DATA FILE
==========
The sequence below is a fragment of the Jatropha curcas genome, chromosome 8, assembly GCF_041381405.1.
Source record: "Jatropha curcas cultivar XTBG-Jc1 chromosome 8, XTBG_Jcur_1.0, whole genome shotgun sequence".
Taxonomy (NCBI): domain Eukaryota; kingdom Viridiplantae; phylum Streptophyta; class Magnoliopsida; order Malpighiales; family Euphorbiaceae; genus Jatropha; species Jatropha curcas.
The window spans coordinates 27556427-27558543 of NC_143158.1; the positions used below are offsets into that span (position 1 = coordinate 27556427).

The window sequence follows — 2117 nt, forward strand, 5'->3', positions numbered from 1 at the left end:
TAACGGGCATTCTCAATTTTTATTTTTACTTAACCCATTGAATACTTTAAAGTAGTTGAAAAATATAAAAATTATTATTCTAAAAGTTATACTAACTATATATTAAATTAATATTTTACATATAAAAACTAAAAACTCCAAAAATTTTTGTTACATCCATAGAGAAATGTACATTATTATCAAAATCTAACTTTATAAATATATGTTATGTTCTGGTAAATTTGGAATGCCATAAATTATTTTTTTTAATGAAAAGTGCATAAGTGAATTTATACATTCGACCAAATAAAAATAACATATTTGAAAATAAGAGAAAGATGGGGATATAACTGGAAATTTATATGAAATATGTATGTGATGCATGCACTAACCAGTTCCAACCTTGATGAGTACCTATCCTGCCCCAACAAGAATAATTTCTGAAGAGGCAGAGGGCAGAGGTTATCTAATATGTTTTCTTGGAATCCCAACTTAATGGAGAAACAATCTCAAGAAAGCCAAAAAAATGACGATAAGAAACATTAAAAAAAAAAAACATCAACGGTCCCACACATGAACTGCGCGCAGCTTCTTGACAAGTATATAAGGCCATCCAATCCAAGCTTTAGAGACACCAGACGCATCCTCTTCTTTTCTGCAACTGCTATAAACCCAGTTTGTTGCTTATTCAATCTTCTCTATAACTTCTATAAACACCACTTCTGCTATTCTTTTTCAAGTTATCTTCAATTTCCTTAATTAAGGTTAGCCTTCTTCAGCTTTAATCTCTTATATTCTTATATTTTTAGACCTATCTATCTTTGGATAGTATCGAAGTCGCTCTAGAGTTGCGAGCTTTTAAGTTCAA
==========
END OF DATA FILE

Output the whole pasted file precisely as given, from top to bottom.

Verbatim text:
The sequence below is a fragment of the Jatropha curcas genome, chromosome 8, assembly GCF_041381405.1.
Source record: "Jatropha curcas cultivar XTBG-Jc1 chromosome 8, XTBG_Jcur_1.0, whole genome shotgun sequence".
Taxonomy (NCBI): domain Eukaryota; kingdom Viridiplantae; phylum Streptophyta; class Magnoliopsida; order Malpighiales; family Euphorbiaceae; genus Jatropha; species Jatropha curcas.
The window spans coordinates 27556427-27558543 of NC_143158.1; the positions used below are offsets into that span (position 1 = coordinate 27556427).

The window sequence follows — 2117 nt, forward strand, 5'->3', positions numbered from 1 at the left end:
TAACGGGCATTCTCAATTTTTATTTTTACTTAACCCATTGAATACTTTAAAGTAGTTGAAAAATATAAAAATTATTATTCTAAAAGTTATACTAACTATATATTAAATTAATATTTTACATATAAAAACTAAAAACTCCAAAAATTTTTGTTACATCCATAGAGAAATGTACATTATTATCAAAATCTAACTTTATAAATATATGTTATGTTCTGGTAAATTTGGAATGCCATAAATTATTTTTTTTAATGAAAAGTGCATAAGTGAATTTATACATTCGACCAAATAAAAATAACATATTTGAAAATAAGAGAAAGATGGGGATATAACTGGAAATTTATATGAAATATGTATGTGATGCATGCACTAACCAGTTCCAACCTTGATGAGTACCTATCCTGCCCCAACAAGAATAATTTCTGAAGAGGCAGAGGGCAGAGGTTATCTAATATGTTTTCTTGGAATCCCAACTTAATGGAGAAACAATCTCAAGAAAGCCAAAAAAATGACGATAAGAAACATTAAAAAAAAAAAACATCAACGGTCCCACACATGAACTGCGCGCAGCTTCTTGACAAGTATATAAGGCCATCCAATCCAAGCTTTAGAGACACCAGACGCATCCTCTTCTTTTCTGCAACTGCTATAAACCCAGTTTGTTGCTTATTCAATCTTCTCTATAACTTCTATAAACACCACTTCTGCTATTCTTTTTCAAGTTATCTTCAATTTCCTTAATTAAGGTTAGCCTTCTTCAGCTTTAATCTCTTATATTCTTATATTTTTAGACCTATCTATCTTTGGATAGTATCGAAGTCGCTCTAGAGTTGCGAGCTTTTAAGTTCAA